I was immediately taken in by the address to the "you" in the first few lines, and the way the writer turns understanding and laughter into something more ambiguous: that feeling we've all had that what outwardly appears harmless may have a hidden twist. A particular person seems to be in the writer's mind, but the effect at the beginning is that the reader is the "you" and therefore implicated in what is to follow. Some of the half rhymes may have at least started off being accidental, but the last full rhyme works naturally and effectively; it might have been interesting to further develop the idea of indenting some lines or playing around with stanza breaks. One other small point: in a poem about ambiguity, it is difficult to avoid ambiguity, and the line "If that is what you have" hangs somewhat frustratingly, neither explicating the line before or the one after. Although it seems to glance off various surfaces, this poem has what I call "voice", and so I was listening.
Maybe you understand me All my little ways Laugh at my stories expense?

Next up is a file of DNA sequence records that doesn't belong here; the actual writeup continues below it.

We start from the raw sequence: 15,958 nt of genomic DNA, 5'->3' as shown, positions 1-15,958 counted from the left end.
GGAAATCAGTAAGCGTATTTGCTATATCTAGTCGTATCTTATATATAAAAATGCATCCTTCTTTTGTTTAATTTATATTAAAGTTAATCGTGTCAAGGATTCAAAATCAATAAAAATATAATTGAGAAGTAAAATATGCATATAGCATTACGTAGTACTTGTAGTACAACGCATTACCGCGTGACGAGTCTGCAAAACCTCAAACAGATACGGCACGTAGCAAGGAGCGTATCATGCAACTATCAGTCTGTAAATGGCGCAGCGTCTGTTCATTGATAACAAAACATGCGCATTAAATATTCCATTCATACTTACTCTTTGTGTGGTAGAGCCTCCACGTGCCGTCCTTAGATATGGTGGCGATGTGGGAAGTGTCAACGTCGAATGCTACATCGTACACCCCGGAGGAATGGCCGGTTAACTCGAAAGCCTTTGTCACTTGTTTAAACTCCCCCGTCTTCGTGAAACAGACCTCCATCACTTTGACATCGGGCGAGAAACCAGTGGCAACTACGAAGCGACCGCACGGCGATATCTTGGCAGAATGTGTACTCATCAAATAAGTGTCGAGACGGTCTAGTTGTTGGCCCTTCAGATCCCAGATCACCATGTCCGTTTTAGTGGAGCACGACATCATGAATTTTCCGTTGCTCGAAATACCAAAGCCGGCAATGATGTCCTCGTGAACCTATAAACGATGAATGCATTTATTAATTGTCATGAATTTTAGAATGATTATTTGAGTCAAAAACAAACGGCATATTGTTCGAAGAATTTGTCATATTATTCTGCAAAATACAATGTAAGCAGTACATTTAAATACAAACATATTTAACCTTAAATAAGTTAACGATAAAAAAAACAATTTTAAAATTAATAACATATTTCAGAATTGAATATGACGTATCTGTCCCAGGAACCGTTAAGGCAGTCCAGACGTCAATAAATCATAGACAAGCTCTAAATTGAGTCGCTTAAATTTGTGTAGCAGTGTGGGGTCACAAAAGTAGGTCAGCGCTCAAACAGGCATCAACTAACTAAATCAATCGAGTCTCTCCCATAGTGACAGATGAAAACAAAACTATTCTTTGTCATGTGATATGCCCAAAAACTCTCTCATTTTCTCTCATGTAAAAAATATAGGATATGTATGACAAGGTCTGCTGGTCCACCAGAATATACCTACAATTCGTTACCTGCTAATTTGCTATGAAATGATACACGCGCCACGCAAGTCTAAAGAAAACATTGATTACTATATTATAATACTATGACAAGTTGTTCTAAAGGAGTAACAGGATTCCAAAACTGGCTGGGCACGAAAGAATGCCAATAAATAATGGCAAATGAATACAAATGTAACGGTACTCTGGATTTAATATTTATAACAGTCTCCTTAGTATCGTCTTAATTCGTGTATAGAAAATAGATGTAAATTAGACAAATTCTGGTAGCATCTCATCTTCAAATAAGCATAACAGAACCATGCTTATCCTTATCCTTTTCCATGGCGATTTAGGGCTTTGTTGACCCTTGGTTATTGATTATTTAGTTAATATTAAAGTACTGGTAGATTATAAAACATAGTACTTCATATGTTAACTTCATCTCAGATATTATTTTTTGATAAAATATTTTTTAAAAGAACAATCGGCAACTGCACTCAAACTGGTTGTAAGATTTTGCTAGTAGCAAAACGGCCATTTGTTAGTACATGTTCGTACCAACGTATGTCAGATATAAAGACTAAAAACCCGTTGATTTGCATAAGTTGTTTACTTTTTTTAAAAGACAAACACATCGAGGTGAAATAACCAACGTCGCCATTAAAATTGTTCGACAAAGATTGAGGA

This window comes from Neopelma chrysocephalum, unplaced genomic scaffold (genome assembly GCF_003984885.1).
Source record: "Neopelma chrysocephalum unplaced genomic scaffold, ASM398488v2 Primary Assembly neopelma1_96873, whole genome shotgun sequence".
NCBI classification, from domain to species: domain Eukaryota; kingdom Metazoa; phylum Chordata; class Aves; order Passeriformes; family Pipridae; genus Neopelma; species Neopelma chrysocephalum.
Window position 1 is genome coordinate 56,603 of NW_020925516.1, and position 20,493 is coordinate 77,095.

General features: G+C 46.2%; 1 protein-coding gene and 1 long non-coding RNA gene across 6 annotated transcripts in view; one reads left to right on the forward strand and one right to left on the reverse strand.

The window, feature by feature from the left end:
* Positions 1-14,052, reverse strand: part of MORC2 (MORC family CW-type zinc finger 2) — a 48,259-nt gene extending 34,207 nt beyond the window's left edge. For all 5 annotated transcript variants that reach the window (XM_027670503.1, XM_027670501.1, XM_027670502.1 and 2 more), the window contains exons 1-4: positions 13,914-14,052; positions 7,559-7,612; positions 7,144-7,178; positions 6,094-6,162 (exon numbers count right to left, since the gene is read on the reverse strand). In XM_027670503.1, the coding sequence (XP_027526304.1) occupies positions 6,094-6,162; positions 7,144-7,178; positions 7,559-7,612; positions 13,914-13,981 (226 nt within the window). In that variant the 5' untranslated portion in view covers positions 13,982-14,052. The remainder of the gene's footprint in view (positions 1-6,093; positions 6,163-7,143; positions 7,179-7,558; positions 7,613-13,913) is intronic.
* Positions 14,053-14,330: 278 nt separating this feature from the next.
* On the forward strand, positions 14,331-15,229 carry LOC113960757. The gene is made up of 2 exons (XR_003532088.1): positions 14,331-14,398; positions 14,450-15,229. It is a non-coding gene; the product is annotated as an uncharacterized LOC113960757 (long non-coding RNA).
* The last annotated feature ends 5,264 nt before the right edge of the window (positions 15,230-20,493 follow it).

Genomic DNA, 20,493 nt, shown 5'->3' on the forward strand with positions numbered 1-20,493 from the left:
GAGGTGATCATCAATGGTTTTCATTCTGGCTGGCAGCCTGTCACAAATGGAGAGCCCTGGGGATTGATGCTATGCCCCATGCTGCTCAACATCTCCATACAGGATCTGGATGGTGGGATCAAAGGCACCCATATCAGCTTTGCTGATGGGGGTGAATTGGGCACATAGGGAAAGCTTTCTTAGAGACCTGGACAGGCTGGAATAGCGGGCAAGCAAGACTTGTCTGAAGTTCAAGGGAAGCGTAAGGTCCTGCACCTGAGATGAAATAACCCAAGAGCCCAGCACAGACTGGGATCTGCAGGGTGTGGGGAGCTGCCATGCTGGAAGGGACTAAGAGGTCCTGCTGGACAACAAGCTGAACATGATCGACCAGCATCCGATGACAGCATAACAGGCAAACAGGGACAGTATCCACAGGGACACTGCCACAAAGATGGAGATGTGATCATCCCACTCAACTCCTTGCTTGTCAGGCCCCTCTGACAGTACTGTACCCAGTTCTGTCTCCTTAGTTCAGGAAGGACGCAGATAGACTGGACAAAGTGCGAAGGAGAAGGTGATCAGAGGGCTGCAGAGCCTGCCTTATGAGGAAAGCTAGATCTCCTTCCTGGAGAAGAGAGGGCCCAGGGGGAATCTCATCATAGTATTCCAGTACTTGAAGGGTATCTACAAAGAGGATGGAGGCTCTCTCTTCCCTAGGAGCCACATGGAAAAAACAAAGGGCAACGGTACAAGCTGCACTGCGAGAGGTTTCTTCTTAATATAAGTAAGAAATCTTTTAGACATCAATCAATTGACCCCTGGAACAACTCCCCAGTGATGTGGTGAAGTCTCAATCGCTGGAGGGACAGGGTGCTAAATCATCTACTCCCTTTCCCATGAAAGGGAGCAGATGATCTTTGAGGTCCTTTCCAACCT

Laughing at me Yet you know that if I cry Then it was your fault So why do you still laugh Your tears are so different from mine See, mine are real.
Not like the diamonds that don't just cut glass which seep from your eyes If that is what you have, I don't look at your face, your eyes Why should I need to?
Your voices are all the same.
Yet you know me Live inside me Breathe with me and steal my air So that it doesn't clear my head So that you can carry on staying there.
Karen Wenzel, 17, receives 'Sounds Good: 101 Poems to be Heard', edited by Christopher Reid (Faber). Sent in by Nick Patterson, head of English of The Bishop's Stortford High School, Hertfordshire, who receives a set of Poetry Society posters with teacher's notes. Please send students' poems, preferably no longer than 20 lines, to 'TES' Young Poet, Admiral House, 66-68 East Smithfield, London E1 9XY Eva Salzman is writer-in-residence at the Bromley-by-Bow Centre in east London. She has published two volumes of poetry: 'Bargain with the Watchman' (Oxford University Press) and 'The English Earthquake' (Bloodaxe) The TES Book of Young Poets (pound;9.99), a selection of poems from this column, with an introduction by Sian Hughes, can be ordered by phoning 01454617370. A set of posters is available for pound;3.99. This is Eva Salzman's final choice, but please keep sending us your pupils' poems. Next term's guest poet will Cliff Yates.